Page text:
The whole point, Hickman says, is to provide a caring environment and keep the victims safe from their predators. “We have a safe environment, away from pimps or anyone else trying to get these survivors away,” he says.

On Thursday, May 31, Jackson addressed 175 independent financial advisors at Beachwood-based Stratos Wealth Partners’ national meeting about the foundation’s efforts to bring awareness to human trafficking and help survivors lead normal, productive lives. While Jackson spoke, attendees could donate to the foundation using their cell phones. By the end of Jackson’s speech, the financial advisors had committed $25,000 for the Jackson foundation and the forthcoming residence.

“This is such a worthy cause and unfortunately, most people just don’t know that human trafficking exists in their own backyard, and I am so proud of our team for their generosity and support,” said Stratos founder and CEO Jeff Concepcion in a statement.

Hue and Michelle Jackson started the foundation last year. “We did it after finding out more about what happened with victims and that they didn’t have a safe place to go,” he says. “When we learned there were only six beds in Cleveland, we knew we had to do something.”

As the parents of three daughters and witnessing different phases of human trafficking firsthand, Jacksons says they felt the urge to act. “Having three children, you’re always feeling that responsibility,” he says.

Wedren, who became executive director of the Hue Jackson Foundation when it was formed last year, says she was shocked at how large the human trafficking problem is. “It’s really, really bad—way worse than I expected,” she recalls. “Human trafficking is literally happening in every suburb of Cuyahoga County. No one is immune from it. The youngest victim that has been recovered was five and the oldest is 66, with the average age being 12 to14.”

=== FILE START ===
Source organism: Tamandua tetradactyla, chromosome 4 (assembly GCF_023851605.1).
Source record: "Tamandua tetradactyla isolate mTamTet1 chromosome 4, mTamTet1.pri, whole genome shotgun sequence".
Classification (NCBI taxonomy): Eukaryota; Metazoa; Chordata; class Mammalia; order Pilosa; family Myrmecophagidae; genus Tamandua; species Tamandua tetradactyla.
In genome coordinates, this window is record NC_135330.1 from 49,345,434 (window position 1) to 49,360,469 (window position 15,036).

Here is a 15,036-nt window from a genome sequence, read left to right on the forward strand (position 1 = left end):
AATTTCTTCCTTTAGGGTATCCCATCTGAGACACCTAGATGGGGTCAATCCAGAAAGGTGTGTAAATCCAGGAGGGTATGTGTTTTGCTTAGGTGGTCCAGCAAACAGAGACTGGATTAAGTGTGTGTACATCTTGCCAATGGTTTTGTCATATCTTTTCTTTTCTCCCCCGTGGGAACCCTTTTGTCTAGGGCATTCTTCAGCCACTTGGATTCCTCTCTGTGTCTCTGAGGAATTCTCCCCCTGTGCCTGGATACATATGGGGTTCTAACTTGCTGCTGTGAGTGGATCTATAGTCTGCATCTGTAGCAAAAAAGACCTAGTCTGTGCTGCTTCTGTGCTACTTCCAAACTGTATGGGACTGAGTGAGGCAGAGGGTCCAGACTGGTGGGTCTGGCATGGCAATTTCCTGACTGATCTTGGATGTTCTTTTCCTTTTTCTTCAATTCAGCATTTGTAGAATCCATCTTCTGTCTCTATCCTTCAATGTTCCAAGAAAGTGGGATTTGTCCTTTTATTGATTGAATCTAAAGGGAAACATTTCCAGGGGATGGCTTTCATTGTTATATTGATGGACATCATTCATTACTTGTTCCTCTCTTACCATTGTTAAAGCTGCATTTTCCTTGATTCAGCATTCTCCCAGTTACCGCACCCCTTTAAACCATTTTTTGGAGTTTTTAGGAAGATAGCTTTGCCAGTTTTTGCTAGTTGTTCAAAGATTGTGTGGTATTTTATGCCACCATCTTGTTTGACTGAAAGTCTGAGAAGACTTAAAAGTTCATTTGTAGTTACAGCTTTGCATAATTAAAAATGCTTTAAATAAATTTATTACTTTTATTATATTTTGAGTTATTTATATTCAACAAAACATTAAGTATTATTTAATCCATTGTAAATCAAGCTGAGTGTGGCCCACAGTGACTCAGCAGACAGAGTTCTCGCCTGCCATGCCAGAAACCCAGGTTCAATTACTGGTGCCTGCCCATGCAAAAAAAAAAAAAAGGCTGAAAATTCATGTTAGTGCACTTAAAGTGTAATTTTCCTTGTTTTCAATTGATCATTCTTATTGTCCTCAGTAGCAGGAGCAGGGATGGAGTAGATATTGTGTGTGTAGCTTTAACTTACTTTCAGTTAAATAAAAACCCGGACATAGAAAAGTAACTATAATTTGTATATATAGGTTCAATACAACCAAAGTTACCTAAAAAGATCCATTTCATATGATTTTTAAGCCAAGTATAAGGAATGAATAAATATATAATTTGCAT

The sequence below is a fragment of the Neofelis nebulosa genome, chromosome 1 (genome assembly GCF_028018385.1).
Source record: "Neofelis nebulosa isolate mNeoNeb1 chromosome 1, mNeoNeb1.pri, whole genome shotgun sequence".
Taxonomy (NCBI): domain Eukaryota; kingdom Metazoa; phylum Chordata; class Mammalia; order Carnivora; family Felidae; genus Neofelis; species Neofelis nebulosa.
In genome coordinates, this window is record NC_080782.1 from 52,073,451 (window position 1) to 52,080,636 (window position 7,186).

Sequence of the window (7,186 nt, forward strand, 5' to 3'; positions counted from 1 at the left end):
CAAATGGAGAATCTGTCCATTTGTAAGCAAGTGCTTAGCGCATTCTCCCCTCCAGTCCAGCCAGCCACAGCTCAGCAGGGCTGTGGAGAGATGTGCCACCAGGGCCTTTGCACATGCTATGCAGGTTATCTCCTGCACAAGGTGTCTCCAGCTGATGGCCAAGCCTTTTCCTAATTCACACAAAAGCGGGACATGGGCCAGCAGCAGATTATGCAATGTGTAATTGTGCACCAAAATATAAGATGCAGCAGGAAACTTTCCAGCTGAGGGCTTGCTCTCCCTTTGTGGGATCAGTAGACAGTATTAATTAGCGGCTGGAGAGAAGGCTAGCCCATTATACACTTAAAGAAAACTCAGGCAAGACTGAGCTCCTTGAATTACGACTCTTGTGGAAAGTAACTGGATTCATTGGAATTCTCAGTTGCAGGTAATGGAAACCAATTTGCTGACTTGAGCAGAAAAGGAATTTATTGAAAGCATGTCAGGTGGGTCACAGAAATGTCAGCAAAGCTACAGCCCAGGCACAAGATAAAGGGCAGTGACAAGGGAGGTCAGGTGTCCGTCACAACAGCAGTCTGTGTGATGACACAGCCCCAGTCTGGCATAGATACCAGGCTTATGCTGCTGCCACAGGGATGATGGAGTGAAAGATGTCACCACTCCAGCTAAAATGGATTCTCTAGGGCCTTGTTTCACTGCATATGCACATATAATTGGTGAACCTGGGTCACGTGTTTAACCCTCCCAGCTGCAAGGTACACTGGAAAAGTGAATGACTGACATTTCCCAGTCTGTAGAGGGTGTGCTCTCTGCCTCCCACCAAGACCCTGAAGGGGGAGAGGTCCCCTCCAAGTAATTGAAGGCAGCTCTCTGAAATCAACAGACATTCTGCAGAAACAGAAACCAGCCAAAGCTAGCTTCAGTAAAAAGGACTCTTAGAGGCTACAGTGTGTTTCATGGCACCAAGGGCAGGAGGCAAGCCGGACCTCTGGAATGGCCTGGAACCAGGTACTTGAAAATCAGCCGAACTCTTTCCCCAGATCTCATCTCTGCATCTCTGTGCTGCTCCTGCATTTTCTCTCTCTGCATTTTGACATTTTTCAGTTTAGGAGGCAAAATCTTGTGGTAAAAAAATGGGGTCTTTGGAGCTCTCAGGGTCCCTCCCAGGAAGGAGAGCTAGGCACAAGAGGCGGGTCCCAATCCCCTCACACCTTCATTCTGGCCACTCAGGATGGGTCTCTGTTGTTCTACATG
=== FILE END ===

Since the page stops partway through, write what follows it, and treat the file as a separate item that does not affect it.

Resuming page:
Additionally, Wedren says people often think of prostitution when they hear about incidents of human trafficking, but the criminal activity extends beyond prostitution, into forced labor in industries like nail salons. “It’s sex and labor trafficking,” she explains. “It’s cash for the traffickers and the risks are very low. These girls can see 10 to 15 jobs a day, and it’s every single day.”

Wedren adds that traffickers will go to other countries and make promises of money and education to lure victims in. “They then take their passports from them and force them into labor,” she explains. “They are threatened, and their families’ lives are threatened—any kind of manipulation.”

Construction began on the new residence the first week of January, Hickman says, and will be completed by July. Lawler Construction is reshaping the entire floor plan on the third story of Harbor Light, erecting new walls, installing new floors, and adding new heat and air conditioning. “It’s a state-of-the-art facility,” says Hickman.


Karin Connelly Rice
Karin Connelly Rice

About the Author: Karin Connelly Rice

Karin Connelly Rice enjoys telling people's stories, whether it's a promising startup or a life's passion. Over the past 20 years she has reported on the local business community for publications such as Inside Business and Cleveland Magazine. She was editor of the Rocky River/Lakewood edition of In the Neighborhood and was a reporter and photographer for the Amherst News-Times. At Fresh Water she enjoys telling the stories of Clevelanders who are shaping and embracing the business and research climate in Cleveland.